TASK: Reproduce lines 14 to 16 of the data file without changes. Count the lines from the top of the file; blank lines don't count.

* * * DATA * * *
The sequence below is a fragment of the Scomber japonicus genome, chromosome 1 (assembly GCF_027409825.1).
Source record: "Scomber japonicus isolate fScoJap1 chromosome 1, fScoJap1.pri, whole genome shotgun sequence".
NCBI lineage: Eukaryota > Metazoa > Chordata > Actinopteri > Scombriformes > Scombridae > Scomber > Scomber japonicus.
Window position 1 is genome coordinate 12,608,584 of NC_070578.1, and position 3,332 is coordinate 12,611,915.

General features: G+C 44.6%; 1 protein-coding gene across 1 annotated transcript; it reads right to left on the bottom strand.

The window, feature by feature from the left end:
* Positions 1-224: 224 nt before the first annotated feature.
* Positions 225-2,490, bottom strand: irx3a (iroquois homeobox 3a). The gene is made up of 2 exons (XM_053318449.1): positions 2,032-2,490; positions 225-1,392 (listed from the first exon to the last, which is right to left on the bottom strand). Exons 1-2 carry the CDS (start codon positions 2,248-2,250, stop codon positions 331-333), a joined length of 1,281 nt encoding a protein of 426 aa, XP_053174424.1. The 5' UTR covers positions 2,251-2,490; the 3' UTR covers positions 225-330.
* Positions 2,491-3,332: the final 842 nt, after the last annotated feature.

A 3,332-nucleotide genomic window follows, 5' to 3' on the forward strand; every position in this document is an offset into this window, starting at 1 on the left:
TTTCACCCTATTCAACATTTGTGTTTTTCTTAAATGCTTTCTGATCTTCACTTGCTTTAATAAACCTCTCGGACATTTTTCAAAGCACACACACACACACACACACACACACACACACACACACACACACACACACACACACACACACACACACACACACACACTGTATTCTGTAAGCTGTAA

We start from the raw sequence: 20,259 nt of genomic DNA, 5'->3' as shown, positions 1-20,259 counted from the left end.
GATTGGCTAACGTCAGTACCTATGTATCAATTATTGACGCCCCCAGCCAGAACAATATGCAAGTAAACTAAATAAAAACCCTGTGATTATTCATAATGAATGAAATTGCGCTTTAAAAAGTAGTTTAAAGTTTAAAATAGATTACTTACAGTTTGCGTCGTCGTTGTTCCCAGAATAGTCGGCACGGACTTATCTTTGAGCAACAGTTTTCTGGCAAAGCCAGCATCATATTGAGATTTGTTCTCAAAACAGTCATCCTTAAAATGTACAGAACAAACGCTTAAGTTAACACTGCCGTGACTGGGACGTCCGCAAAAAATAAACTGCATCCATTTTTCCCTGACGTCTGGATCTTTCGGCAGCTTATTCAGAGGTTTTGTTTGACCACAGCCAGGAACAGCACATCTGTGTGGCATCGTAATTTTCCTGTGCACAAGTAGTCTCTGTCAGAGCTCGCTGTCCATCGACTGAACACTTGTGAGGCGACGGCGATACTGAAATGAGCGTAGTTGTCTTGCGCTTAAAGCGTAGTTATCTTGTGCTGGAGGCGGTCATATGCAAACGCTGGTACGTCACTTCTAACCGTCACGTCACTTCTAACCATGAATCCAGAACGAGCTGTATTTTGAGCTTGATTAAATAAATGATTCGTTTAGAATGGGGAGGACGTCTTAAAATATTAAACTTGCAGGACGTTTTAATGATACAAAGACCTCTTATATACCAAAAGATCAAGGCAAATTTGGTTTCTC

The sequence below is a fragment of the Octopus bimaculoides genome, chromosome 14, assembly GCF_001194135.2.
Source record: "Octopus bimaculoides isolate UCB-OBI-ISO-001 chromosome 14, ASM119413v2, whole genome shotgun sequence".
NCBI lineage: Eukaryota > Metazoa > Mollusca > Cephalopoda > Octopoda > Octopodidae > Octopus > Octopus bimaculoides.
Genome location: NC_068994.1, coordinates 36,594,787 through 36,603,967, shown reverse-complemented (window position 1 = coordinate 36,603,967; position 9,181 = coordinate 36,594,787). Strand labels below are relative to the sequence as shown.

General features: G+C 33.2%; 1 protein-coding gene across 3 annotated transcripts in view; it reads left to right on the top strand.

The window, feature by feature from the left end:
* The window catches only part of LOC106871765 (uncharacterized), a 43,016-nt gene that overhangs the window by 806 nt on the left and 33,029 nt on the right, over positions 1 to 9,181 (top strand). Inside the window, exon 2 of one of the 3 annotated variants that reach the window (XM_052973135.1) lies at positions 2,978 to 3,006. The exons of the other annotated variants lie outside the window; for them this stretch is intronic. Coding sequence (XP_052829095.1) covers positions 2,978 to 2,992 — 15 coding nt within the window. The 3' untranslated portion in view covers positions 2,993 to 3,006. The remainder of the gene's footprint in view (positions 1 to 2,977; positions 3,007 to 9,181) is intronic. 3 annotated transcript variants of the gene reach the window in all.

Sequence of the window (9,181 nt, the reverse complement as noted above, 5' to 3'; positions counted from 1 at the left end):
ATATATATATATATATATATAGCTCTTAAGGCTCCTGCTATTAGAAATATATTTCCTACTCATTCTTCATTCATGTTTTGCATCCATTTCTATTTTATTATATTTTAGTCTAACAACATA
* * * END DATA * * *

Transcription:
The sequence below is a fragment of the Octopus bimaculoides genome, chromosome 14, assembly GCF_001194135.2.
Source record: "Octopus bimaculoides isolate UCB-OBI-ISO-001 chromosome 14, ASM119413v2, whole genome shotgun sequence".
NCBI lineage: Eukaryota > Metazoa > Mollusca > Cephalopoda > Octopoda > Octopodidae > Octopus > Octopus bimaculoides.